Where the silk comes from
Drop by Jim Thompson Farm in Nakhon Ratchasima over the holidays to see a classic Korat-style house that's 200 years old
Published on December 22, 2007
Every winter since 2001, Jim Thompson Farm in Nakhon Ratchasima's Pak Thong Chai district has been showing folks how all those beautiful silk garments come to be. It's a fascinating tour among gorgeous arrays of flowers and market stalls teeming with fresh organic vegetables.
This year - tomorrow through January 6 - there's an extra attraction: a two-century-old traditional house that's been moved to the farm's "Isaan Village". It will be shown off amid displays of local arts and culture.
The village occupies 10 of the farm's 600 rai. Along with the impressive wooden Korat-style house, there are homes typical of the Phutai and Yao ethnic groups and an extended house and toilets designed by architect Phahonchai Premjai.
"It's our way of helping to preserve the culture of the Northeast, by showing how fascinating Isaan culture is," says Thongchai Popaiboon, who manages the Thai Silk Company's Farm 2 and silk products.
"The 200-year-old Korat house was built by Phutai craftsmen from Buri Ram, and it's the only one left today."
"The Phuthai House itself," adds Phahonchai, who runs the Phohonchai Office in Design, "reflects the wisdom of the Phutai way of life through its architecture and its kitchen tools."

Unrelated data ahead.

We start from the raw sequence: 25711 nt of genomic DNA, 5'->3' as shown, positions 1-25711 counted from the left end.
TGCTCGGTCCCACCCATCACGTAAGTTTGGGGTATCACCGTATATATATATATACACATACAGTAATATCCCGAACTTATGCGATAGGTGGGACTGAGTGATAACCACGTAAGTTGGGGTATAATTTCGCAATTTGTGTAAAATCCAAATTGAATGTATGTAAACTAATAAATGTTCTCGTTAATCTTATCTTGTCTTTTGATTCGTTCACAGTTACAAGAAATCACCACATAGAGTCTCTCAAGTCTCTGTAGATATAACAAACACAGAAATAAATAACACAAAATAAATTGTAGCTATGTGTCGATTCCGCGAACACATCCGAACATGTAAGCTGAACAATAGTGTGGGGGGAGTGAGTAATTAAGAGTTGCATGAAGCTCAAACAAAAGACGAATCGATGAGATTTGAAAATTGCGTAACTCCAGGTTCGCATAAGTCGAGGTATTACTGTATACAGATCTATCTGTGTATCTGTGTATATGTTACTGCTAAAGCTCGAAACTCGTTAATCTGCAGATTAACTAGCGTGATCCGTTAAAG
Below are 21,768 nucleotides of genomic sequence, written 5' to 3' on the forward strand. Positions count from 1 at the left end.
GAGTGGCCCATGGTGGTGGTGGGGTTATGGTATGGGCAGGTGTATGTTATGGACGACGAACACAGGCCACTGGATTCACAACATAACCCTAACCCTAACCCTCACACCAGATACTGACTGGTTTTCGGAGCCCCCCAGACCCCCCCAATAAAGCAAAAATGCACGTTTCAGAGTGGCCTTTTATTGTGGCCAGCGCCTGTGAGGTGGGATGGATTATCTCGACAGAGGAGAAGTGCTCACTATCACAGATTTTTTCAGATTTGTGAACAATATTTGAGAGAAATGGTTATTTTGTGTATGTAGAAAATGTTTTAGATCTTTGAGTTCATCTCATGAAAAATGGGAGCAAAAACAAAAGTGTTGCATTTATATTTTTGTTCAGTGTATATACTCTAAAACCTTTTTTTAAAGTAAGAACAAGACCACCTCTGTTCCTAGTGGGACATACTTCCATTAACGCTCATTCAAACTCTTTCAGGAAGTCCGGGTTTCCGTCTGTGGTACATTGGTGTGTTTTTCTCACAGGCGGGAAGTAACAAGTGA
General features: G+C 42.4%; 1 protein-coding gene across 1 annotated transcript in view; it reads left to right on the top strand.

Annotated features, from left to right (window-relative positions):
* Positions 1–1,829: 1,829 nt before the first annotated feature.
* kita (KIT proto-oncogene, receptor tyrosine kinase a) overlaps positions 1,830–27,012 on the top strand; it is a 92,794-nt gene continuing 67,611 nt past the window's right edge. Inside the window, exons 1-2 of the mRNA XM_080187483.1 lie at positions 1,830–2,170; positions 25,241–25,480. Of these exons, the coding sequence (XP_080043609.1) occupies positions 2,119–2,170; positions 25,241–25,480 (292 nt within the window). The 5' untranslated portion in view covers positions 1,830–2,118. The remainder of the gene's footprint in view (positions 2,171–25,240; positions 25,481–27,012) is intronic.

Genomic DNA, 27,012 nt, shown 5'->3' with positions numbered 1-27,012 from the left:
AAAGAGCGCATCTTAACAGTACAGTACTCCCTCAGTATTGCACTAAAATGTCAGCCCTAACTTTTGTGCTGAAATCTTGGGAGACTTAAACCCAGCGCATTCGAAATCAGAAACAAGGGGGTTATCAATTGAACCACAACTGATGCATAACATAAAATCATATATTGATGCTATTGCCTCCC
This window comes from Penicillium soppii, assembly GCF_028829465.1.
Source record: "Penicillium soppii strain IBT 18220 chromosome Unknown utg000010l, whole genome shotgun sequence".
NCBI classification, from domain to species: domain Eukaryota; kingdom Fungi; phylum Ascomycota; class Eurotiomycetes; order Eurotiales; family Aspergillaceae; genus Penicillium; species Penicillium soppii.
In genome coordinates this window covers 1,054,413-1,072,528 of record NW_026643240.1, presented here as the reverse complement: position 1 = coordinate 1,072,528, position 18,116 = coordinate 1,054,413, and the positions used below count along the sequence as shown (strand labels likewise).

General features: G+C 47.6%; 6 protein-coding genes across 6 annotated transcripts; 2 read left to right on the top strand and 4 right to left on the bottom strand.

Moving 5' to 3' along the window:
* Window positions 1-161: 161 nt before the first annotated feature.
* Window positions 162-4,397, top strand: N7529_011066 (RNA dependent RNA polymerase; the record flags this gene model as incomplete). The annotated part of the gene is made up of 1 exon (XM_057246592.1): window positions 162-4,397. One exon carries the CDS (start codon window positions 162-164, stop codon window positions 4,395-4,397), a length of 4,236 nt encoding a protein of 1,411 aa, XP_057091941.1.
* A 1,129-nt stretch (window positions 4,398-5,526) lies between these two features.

The Ruen Yao is a semi-permanent residence that hosts a display of phi ta khon masks - the unique ghost masks used in Buddhist ceremonies in Loei province.
Every weekend and from December 29 to January 1 there'll be demonstrations of how silk is made, with the silkworms and local weavers in starring roles.
All kinds of Isaan food - somtam, khao jee, you name it - will be cooked up, and it's up to you how much spiciness you can handle.
Near the quaint houses of Isaan Village will be a huge variety of flowering plants, vegetables and fruits, much of it for sale.
And you can sign up for a day-long farm tour that promises to be full of surprises, such as outdoor sports and some darn good dining and shopping. Count on the folks at Chokchai Farm and Thongsuk Farm.
Unlike those better-known spreads, Jim Thompson Farm has found its niche market in promoting Northeastern culture. Established by Thai Silk Co in 1988, it handles both the manufacture and distribution of Jim Thomson products.
The majority of its land is used to cultivate the mulberry trees on whose leaves the silkworms feed before laying their eggs. Elsewhere on the farm are orchards of fruit trees and the facilities where the silk is woven.
You can be driven around the farm, though the interiors of the factories are off limits.